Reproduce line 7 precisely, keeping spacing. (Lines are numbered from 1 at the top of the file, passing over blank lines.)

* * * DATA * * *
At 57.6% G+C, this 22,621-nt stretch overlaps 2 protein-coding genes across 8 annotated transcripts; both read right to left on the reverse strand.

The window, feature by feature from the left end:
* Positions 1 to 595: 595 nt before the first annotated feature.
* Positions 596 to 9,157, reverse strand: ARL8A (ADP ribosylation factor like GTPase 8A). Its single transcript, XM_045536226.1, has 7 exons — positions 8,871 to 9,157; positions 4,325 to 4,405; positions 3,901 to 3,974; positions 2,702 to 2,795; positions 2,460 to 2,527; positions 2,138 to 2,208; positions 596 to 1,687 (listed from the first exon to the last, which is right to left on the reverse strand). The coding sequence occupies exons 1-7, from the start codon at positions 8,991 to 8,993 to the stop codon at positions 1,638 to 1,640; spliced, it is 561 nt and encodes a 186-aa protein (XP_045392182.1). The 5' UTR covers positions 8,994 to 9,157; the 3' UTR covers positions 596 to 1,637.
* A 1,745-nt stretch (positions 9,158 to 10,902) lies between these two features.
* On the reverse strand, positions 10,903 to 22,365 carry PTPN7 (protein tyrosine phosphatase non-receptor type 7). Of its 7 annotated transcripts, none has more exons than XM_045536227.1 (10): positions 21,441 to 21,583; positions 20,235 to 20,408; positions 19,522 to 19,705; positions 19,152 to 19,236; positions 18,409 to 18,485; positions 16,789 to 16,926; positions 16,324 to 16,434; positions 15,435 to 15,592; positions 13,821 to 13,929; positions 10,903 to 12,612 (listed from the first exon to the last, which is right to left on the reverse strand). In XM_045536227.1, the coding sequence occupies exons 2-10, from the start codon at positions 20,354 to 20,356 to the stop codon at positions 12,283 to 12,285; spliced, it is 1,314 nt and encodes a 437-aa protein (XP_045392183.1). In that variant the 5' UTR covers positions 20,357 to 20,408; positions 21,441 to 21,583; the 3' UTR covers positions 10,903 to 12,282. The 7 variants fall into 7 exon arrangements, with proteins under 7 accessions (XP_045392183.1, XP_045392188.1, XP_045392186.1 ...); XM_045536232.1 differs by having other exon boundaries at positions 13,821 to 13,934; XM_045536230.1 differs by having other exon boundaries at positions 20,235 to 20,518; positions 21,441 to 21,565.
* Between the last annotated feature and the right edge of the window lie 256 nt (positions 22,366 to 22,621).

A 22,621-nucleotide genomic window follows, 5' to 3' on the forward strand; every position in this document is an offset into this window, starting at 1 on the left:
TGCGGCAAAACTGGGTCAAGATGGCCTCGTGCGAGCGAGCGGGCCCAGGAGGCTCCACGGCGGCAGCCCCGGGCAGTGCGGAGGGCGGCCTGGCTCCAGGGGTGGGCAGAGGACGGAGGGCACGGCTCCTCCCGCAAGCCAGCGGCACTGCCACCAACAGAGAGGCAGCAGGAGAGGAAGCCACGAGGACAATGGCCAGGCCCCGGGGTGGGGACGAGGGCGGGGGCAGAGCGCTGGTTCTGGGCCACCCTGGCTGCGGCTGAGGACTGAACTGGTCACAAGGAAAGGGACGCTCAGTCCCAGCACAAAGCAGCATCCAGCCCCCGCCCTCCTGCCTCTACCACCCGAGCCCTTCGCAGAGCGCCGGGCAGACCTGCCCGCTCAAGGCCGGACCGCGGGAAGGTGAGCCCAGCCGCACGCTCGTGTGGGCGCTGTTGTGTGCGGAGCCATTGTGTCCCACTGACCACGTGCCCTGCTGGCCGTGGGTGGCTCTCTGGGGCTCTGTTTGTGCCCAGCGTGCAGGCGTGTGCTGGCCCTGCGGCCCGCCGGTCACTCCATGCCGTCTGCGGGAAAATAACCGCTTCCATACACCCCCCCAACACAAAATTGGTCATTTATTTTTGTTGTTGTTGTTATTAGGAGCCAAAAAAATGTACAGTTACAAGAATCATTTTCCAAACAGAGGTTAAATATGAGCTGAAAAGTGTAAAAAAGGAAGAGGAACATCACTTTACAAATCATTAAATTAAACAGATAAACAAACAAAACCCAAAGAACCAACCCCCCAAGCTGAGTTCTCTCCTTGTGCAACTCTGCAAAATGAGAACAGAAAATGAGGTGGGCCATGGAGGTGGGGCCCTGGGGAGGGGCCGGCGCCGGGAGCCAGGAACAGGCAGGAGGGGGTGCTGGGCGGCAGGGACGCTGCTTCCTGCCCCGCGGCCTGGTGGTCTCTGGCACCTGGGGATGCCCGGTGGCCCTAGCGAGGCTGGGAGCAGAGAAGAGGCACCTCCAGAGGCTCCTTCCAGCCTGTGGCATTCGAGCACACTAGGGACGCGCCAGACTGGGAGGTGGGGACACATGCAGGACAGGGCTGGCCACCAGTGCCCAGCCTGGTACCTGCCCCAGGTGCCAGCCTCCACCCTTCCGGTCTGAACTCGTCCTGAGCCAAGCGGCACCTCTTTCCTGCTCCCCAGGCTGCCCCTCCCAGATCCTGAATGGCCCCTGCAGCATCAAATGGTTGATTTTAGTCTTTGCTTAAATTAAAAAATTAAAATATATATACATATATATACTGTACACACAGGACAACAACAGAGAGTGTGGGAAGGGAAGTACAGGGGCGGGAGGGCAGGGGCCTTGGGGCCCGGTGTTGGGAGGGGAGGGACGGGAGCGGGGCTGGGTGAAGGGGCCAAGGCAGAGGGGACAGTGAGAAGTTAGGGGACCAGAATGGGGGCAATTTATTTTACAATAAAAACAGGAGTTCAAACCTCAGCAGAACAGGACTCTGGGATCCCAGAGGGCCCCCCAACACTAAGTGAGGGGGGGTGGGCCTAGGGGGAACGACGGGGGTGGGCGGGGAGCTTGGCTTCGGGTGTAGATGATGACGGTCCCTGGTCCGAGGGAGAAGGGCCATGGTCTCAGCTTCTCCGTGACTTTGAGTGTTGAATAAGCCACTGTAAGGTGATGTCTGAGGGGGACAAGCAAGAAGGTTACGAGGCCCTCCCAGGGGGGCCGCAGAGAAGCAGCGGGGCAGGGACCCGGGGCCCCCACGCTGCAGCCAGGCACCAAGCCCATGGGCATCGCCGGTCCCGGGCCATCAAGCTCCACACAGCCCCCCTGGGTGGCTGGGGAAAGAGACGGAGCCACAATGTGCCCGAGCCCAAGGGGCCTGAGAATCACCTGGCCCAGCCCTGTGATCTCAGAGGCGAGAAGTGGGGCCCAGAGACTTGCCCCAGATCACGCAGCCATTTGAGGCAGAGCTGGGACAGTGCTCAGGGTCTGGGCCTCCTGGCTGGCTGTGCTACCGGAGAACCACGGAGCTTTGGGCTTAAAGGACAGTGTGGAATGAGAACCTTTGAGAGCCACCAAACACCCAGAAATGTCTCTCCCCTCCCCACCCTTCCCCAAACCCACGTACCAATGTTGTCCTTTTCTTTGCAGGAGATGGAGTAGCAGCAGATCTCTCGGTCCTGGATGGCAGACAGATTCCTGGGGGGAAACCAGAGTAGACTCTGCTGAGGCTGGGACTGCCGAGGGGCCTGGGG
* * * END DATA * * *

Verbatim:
* Between the last annotated feature and the right edge of the window lie 256 nt (positions 22,366 to 22,621).